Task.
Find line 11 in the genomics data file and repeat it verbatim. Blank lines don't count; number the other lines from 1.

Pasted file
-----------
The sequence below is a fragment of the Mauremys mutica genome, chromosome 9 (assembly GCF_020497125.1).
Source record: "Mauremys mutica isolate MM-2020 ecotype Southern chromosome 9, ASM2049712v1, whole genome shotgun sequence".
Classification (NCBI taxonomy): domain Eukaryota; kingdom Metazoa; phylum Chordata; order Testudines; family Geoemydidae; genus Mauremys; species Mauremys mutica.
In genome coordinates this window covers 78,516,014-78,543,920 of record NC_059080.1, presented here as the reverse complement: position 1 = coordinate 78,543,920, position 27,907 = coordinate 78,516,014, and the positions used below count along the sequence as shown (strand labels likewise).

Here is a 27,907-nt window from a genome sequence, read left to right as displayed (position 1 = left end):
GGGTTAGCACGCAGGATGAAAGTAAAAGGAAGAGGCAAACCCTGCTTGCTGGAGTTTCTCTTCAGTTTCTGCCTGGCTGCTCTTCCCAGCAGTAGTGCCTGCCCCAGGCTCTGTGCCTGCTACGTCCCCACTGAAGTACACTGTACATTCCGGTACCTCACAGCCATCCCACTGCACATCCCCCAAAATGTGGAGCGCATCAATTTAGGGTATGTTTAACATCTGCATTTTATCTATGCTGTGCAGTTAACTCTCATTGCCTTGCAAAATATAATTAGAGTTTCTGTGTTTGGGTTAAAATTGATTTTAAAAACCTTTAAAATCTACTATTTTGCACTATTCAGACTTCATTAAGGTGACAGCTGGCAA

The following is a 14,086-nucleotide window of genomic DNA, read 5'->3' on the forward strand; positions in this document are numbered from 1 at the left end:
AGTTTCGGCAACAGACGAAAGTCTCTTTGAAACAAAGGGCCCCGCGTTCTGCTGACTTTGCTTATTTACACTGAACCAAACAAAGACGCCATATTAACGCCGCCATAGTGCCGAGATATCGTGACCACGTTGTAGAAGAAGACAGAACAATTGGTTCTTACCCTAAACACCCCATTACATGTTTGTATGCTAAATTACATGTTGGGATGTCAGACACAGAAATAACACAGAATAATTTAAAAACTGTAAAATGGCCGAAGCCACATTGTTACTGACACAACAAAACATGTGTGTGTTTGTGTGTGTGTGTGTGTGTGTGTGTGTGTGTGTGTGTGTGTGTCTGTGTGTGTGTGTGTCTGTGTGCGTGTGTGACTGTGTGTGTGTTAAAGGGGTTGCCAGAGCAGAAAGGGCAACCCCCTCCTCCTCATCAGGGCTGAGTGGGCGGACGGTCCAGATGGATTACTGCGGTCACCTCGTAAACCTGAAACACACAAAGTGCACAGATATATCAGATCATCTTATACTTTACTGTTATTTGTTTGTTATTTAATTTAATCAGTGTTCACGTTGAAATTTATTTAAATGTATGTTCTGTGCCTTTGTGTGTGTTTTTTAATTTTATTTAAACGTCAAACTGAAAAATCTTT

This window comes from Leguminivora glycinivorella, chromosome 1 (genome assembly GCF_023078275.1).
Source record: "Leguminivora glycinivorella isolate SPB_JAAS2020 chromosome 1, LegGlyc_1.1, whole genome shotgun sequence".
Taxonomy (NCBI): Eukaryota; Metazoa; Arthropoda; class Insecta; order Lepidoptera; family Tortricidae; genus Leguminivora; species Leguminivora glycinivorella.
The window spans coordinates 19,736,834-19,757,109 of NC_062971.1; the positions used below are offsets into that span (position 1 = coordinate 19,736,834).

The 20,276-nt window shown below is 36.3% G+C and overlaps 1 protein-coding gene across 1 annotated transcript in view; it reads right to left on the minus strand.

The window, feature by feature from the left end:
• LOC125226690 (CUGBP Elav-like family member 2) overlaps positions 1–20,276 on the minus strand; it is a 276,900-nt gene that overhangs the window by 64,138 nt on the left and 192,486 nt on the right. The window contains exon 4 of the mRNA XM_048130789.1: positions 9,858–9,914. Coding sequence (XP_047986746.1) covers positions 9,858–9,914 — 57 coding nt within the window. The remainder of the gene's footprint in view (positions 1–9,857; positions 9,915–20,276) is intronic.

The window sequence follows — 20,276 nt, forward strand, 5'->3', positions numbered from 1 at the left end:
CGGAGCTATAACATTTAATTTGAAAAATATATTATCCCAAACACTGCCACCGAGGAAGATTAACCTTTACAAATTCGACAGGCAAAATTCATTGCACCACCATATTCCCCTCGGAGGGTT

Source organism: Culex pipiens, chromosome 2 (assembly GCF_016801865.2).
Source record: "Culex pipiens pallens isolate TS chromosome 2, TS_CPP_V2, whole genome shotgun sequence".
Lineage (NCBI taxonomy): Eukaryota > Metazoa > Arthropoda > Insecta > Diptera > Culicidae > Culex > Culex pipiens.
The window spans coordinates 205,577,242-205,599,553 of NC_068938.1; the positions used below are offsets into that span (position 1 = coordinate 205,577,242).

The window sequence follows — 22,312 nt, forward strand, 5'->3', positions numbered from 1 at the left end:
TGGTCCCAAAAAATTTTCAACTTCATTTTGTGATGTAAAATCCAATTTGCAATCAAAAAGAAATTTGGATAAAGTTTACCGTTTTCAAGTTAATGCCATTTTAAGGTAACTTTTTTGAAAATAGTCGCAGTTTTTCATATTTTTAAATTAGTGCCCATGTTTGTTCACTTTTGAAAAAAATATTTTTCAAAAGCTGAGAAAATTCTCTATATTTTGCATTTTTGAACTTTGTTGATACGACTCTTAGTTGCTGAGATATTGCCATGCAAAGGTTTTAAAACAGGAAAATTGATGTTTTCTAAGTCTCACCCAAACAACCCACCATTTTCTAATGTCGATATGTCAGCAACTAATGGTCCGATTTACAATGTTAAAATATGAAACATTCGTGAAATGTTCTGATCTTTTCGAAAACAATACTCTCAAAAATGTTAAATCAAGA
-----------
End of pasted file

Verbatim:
Taxonomy (NCBI): Eukaryota; Metazoa; Arthropoda; class Insecta; order Lepidoptera; family Tortricidae; genus Leguminivora; species Leguminivora glycinivorella.